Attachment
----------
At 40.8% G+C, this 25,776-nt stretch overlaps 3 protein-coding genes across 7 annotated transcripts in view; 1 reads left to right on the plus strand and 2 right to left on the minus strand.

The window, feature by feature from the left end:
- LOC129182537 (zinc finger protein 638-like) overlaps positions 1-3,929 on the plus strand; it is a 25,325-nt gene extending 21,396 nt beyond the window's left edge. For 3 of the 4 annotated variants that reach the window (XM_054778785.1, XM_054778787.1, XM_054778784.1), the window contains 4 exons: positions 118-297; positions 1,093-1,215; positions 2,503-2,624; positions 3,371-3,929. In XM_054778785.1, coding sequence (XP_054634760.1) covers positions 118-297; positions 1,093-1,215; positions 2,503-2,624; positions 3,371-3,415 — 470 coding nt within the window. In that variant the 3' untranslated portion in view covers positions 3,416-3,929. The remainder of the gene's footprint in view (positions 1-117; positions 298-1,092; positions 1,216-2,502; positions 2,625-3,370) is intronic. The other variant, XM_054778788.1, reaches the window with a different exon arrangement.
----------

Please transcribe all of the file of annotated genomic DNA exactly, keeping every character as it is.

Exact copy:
At 40.8% G+C, this 25,776-nt stretch overlaps 3 protein-coding genes across 7 annotated transcripts in view; 1 reads left to right on the plus strand and 2 right to left on the minus strand.

The window, feature by feature from the left end:
- LOC129182537 (zinc finger protein 638-like) overlaps positions 1-3,929 on the plus strand; it is a 25,325-nt gene extending 21,396 nt beyond the window's left edge. For 3 of the 4 annotated variants that reach the window (XM_054778785.1, XM_054778787.1, XM_054778784.1), the window contains 4 exons: positions 118-297; positions 1,093-1,215; positions 2,503-2,624; positions 3,371-3,929. In XM_054778785.1, coding sequence (XP_054634760.1) covers positions 118-297; positions 1,093-1,215; positions 2,503-2,624; positions 3,371-3,415 — 470 coding nt within the window. In that variant the 3' untranslated portion in view covers positions 3,416-3,929. The remainder of the gene's footprint in view (positions 1-117; positions 298-1,092; positions 1,216-2,502; positions 2,625-3,370) is intronic. The other variant, XM_054778788.1, reaches the window with a different exon arrangement.